Thursday, April 12, 2007
All Flesh is Grass. Print, too.
The above is the cover to my new book, The Pulp Magazine Holdings Directory, a guide to which issues of which pulp magazines are held in which libraries in the U.S., Canada, Great Britain, and Europe.
In the Directory I covered 1,022 pulps.
Of those, 386 pulps are held in no (0) libraries in the United States, Canada, Great Britain and Europe, and a further 145 pulps have less than five total issues extant.
38% of all pulps no longer exist anywhere. And 14% of the pulps survive only in scattered copies.
Which is to say, over half the pulps ever published in the United States are either completely gone or survive in fragmented form. (And around 60% of all surviving issues are only on microfilm or microfiche).
(The preceding doesn't include true crime pulps or the Canadian and British reprints, which would increase the number of nonexistent pulps).
So it's not possible to go into a library anywhere to look at this:
(It's remotely possible that some pulp collector might donate this issue to a library somewhere, or open his or her collection to a stranger, but with a few prominent exceptions most pulp collectors seem to be hateful grasping antisocial illiberal pinchfists, their souls to the Devil, and the chances of a pulp collector being both generous and in possession of this issue of Zeppelin Stories are so small as to be infinitesmal).
And no member of the public can look at this in a library:
Scarlet Adventuress, greatest of the bad girl pulps, completely gone, and with it characters like Nila Rand, "the Devil's Mistress," and Kara Vania, "The Lady of Doom," and stories like "Shanghai Devil Woman," "Satan's Step-Daughter," and "They Called Her Brandy Flip."
The stories in this issue of Army Romances are "Love Thy Brother," "Flashback!" "Sweet and Hot," "Sweet Geisha," "Kiss of Dreamy Delight," "Do-Nut Girl," "When a G.I. Wants to Marry," "Dangerous Love," and "Slave of the Amazons." The titles are quite a bit at odds with the cover, but no one will ever have the chance to discover whether the cover was a salacious lie, or if BDSM pleasures are to be found in "Kiss of Dreamy Delight."
I know nothing about The Confessions of a Stool Pigeon ("By One of Them," let's not forget), but I'm sure the stories would be enjoyable in an overwrought, the-miseries-of-crime way. I'll never get to read those stories, though.
A conservative estimate is that only 35% of spicy pulp issues--not pulps, issues--survive. One of the most popular genres of pulps is reduced to just over a third of its total output. It's likely that the missing 65% is so similar to the surviving stories that researchers can generalize about the genre based on a little over a third of what's left--but we'll never know for sure, will we?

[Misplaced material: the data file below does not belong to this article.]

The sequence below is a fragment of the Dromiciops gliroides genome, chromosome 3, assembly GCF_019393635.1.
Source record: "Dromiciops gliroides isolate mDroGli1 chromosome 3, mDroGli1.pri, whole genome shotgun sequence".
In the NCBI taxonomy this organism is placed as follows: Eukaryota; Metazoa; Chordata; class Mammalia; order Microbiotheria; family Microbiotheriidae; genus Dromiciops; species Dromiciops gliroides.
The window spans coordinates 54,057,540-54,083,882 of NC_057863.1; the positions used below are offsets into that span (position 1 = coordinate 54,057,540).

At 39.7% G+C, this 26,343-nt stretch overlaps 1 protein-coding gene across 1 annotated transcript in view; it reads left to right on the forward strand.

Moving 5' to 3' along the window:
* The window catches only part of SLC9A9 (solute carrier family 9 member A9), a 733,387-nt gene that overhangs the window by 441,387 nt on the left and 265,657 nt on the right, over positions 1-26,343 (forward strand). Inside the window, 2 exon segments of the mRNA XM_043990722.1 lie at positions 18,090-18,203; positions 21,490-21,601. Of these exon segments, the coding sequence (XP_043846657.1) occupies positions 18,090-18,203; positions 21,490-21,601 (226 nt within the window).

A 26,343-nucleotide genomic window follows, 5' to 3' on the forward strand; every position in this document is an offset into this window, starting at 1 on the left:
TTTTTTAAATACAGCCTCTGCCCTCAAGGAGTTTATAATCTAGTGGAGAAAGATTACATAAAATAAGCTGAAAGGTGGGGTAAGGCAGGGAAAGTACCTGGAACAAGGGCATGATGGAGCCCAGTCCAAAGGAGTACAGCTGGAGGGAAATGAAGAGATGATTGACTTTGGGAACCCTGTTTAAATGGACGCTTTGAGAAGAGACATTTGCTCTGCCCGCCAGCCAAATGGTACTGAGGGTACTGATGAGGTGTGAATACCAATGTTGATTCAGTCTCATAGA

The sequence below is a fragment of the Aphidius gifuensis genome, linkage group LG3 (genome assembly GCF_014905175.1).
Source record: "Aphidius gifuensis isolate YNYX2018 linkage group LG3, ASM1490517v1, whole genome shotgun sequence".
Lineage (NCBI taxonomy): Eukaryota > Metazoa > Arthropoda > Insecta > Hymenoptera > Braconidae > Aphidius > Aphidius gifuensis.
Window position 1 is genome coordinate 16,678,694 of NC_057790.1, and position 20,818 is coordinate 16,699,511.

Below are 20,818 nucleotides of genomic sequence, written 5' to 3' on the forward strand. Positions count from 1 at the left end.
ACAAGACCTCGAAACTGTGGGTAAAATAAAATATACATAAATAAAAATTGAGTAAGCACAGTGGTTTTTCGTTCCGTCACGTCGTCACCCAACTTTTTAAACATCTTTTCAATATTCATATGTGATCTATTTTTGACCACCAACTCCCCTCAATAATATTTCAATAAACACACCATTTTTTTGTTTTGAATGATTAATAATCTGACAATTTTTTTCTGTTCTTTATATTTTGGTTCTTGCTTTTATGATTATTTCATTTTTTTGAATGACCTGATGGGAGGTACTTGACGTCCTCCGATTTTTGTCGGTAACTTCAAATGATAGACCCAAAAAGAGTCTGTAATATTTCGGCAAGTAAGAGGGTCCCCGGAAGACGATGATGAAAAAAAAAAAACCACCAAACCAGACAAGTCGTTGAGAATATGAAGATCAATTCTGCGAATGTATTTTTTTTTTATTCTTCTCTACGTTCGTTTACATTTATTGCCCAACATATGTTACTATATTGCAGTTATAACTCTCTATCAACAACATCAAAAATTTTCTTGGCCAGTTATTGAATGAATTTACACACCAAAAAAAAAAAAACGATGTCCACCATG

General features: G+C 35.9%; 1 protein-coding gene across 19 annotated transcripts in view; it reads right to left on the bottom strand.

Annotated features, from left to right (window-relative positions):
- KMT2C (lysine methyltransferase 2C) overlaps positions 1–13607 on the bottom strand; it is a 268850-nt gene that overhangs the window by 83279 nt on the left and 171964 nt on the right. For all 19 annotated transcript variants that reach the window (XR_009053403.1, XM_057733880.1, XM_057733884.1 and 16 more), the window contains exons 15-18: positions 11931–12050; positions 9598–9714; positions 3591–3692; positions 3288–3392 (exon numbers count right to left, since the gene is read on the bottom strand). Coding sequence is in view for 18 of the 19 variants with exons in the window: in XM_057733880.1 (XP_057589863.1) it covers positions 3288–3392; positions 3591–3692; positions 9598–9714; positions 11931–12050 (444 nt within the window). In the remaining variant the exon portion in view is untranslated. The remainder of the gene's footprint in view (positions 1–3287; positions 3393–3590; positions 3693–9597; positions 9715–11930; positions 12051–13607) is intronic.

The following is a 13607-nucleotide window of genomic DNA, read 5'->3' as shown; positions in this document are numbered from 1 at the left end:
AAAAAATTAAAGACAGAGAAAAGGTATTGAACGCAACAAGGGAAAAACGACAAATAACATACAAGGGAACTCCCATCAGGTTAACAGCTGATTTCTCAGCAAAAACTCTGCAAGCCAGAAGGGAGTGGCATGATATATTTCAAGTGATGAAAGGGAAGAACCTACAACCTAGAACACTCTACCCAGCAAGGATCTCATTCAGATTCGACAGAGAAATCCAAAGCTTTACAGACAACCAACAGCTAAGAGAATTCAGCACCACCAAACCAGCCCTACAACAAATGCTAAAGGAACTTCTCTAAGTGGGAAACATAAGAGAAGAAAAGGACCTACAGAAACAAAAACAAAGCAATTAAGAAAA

The numbers are better for the romance pulps--59% of all romance pulp issues survive--but only two issues (of 175) of Cupid's Diary survive, less than a third (of 146 issues) of Live Stories survives, 0 issues (of 118) survive of Romance, and less than a quarter of all issues of Ranch Romances survive--and Ranch Romances published 854 issues from December, 1924 to November, 1968.
And, finally, consider the hero pulps, which is what most people think of when they see or hear the word "pulps."
The undisputed Big Names among pulp heroes were The Shadow, Doc Savage, the Phantom Detective, and The Spider. All 325 issues of the seven pulps The Shadow appeared in survive. All 181 issues of Doc Savage/Doc Savage Science Detective survive. All 170 issues of The Phantom Detective survive.
But The Spider? 118 issues, Oct. 1933-Dec. 1943. 10 are held in libraries. Oh, many more than those ten have been reprinted--there's a handy list of reprints which tells you which issues were reprinted, and where--but for poor academics like me, paying $25-$35 per reprint isn't feasible.
I could go on, but it would just get (more) depressing.
Of course, all of this is a good corrective to a writer's dreams of immortality. If stories about the Spider can so easily vanish, what chance does the average author now have? One of the best selling fantasy authors of all time was the Reverend Charles Monroe Sheldon, who wrote In His Steps in 1899. By 1934, it had sold 8 million copies. (In His Steps is a Utopia about what the world would be like if everyone followed Christ's teachings--and Utopias are generally classified as fantasies). There are several hundred copies available in libraries around the United States--but do you know anyone who's read In His Steps?
In other words:
I met a reader from an antique bookstore
Who said: Two vast and poetastering series novels, parts two and seven
Stand in the dollar bin. On the back of one,
Half-obscured, a bearded visage protrudes, whose smirk
And curled lip and sneer of self-satisfaction
Tell that this author well those passions read
To best exploit his audience, written in these lifeless things,
His hand which mocked them even as his bank account fed.
And on the title page these words appear:
"My name is ****** ******, Best-Selling Author:
Look on my sales, ye critical darlings, and despair!"
None of his other books remain. Round the decay
Of that bloated series, boundless and cluttered,
The doorstop trilogies stretch far away.